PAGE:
Repository Downloads – March & April 2017 Edition

This edition of the downloads report from ORO forms 2 posts.  In the first I look at the general characteristics of repository downloads and repository web sessions.  In the second I will focus on a single item in ORO and how creating strong relationships on and off line aid the dissemination of a research output. 

ORO downloads and web sessions have some defining characteristics:

  • Both downloads and web sessions fluctuate across the academic year.  There are dips in downloads and web traffic in the summer and peaks in the spring and winter (either side of Christmas).

  • Downloads and site visits are remarkably stable.  There are no steep troughs or peaks outside the annual variations.  A cumulative average mapped onto the chart indicates how steady downloads and web visits have been over the last few years.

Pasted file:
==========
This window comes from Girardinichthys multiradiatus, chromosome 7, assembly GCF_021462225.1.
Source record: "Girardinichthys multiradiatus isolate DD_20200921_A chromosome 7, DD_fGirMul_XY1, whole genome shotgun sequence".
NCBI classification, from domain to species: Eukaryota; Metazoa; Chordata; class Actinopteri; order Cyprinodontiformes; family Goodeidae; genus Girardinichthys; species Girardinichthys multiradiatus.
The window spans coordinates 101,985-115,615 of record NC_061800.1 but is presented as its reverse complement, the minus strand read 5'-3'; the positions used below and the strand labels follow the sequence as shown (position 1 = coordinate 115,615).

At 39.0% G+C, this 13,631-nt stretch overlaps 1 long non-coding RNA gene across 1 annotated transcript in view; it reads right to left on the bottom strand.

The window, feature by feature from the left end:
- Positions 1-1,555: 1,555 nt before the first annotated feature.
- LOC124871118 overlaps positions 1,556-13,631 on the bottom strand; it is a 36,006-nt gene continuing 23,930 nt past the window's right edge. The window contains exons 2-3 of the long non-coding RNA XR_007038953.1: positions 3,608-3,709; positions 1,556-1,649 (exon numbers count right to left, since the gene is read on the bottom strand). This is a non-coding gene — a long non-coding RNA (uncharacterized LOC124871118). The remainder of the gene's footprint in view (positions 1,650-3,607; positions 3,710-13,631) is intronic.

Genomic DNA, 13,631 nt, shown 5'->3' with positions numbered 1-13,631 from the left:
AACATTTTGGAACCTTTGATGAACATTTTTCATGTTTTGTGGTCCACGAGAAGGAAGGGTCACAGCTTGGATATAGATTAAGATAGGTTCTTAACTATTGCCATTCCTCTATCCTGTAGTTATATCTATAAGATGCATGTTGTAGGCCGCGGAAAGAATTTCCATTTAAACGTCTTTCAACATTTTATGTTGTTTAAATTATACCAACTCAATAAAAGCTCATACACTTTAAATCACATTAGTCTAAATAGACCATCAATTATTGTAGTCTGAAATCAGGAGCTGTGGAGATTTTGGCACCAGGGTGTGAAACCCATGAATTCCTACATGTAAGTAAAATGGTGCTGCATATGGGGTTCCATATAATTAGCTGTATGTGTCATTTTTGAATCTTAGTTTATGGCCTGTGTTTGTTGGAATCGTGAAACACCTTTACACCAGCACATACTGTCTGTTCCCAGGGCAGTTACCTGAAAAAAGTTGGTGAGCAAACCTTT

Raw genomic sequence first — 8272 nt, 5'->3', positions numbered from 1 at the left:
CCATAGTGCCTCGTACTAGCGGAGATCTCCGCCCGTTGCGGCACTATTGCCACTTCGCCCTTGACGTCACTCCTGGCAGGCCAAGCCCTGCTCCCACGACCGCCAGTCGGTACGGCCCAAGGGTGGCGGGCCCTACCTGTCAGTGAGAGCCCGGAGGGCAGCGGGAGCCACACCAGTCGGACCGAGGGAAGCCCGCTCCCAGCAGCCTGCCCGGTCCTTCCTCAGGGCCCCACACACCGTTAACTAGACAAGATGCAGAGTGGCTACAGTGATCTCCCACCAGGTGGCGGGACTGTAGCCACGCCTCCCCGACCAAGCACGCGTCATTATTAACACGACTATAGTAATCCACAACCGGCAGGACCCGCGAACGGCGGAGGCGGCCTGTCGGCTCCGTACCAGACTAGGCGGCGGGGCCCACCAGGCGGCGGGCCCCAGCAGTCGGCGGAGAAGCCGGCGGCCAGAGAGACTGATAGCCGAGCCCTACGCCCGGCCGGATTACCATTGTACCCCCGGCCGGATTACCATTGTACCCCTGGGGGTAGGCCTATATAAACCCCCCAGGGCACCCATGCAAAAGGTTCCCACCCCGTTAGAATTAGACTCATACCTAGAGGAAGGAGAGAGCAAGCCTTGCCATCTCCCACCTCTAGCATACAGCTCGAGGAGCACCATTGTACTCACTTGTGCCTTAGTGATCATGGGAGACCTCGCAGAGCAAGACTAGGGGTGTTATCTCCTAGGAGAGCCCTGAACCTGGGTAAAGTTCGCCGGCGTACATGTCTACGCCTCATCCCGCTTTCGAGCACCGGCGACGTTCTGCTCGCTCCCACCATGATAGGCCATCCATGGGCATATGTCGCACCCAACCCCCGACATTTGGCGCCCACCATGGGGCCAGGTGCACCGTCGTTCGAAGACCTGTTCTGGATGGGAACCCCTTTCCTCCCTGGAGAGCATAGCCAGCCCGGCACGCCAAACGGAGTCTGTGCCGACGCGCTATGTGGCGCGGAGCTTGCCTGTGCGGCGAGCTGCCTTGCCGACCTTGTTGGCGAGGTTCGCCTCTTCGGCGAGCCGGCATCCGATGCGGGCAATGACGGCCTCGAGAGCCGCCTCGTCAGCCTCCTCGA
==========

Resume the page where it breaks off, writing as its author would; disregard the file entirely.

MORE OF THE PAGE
• Downloads are higher in number than site visits.  At first that seems counter intuitive – don’t you need to access the repository to download the paper?  But many downloads of content archived in ORO come direct from Google and Google scholar – so these counts are not collected in site visits as recorded by Google Analytics.

Monthly top download counts also show a remarkable stability with 37 of the Top 50 in March also in the Top 50 in April.  This stability is somewhat reassuring – the counts aren’t fluctuating wildly without rhyme nor reason – the full lists are below.  However, those items that do break into a top downloads list often have a story behind them… (see next post!)

About Chris

Chris looks after Open Research Online (ORO) on a day to day basis. He has worked in this role since 2011 and can advise on using ORO to maximise dissemination of research outputs and Open Access publishing generally.
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